How to Play Blackjack
Blackjack is one of the most widely played card games in the world, with its origins dating back to several hundred years ago. Its simplicity in terms of rules, coupled with a relatively high chance of winning each hand played, has made it an incredibly popular game worldwide. The odds of winning in blackjack are close to 50% (generally 46-48% is quoted). The reason that it isn’t an exact 50/50 is that the player always goes first, which means there is a chance for them to lose by exceeding the maximum score, without the dealer doing anything.
The Basic Rules of Blackjack
The main objective of blackjack is to get as close to a score of 21 as possible. The closer you get, the more likely you are to beat the dealer, who is also trying to get as close to 21 as possible. But if you go over 21, you’re bust, and you lose. There is also the possibility of a draw – when you get the same score as a dealer. This is called a push.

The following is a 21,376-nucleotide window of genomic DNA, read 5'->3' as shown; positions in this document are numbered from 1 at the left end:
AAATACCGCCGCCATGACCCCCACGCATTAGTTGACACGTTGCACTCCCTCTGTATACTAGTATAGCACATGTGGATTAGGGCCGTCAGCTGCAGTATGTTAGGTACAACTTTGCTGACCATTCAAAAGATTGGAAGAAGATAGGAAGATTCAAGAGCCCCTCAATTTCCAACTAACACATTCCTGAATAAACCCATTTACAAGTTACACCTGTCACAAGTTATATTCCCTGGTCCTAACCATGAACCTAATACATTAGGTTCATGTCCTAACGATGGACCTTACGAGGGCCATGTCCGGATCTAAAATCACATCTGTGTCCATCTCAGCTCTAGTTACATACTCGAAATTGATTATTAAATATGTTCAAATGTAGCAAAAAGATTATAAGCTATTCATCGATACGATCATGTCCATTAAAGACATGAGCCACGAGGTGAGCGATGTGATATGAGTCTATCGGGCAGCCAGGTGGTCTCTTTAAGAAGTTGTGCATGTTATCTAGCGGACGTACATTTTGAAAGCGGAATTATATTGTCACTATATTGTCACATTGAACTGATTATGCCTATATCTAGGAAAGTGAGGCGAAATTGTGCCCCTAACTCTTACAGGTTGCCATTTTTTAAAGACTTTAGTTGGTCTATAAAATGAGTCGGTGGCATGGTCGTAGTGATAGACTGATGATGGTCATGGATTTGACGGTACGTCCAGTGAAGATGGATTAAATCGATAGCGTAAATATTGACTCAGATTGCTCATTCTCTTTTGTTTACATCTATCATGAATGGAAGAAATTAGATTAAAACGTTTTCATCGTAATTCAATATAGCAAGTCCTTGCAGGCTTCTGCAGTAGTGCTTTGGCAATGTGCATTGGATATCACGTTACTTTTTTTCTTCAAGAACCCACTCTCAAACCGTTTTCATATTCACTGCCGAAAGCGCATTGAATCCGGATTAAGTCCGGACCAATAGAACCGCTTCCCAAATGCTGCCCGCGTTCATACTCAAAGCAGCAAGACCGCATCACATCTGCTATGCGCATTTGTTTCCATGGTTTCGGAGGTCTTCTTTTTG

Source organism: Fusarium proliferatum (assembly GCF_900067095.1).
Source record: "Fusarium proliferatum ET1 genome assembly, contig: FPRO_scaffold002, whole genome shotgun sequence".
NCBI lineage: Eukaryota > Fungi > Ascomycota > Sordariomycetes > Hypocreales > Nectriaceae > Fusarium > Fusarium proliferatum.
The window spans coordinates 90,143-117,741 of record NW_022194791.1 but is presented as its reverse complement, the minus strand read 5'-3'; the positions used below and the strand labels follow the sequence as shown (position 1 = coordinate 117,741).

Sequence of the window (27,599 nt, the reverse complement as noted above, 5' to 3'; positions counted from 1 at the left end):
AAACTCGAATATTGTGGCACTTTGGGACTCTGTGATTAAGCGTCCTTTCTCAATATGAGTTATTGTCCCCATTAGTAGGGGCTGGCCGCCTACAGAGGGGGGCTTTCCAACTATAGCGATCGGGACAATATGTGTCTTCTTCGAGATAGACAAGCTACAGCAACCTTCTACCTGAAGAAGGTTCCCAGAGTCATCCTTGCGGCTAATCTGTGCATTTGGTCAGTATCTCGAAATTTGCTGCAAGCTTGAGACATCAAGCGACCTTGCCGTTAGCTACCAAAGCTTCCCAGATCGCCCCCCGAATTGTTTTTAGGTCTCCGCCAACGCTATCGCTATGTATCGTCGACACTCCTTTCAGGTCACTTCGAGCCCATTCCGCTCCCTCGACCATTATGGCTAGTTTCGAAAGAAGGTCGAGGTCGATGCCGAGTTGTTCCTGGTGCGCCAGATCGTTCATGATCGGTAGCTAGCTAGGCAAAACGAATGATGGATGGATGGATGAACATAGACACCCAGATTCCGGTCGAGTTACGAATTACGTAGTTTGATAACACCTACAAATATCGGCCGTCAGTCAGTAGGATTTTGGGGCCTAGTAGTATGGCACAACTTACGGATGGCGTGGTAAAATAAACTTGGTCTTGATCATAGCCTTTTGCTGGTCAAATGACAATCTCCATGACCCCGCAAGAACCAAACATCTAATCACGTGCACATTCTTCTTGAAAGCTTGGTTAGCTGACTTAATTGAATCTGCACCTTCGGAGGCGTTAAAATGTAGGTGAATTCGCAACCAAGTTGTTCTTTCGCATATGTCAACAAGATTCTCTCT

To play blackjack, you need several decks of cards – the most common number of decks is six, but the number can be anywhere between one and eight. Each player is dealt 2 cards initially, with the objective of adding the combined scores of those cards together, then deciding whether to request additional cards with the goal of getting as close to 21 as possible. Players can continue to request further cards until they decide to stick with their score, they reach 21 or their score exceeds 21 and they are bust.
In a casino, you sit at a table with up to 6 other players, with the dealer in front of you. You’re all playing against the dealer – not each other. You play left to right, then the dealer gets their chance at the end. If you beat the dealer, you win money – usually at a ratio of 1:1. So, £50 returns £50 a £50 reward + your £50 stake).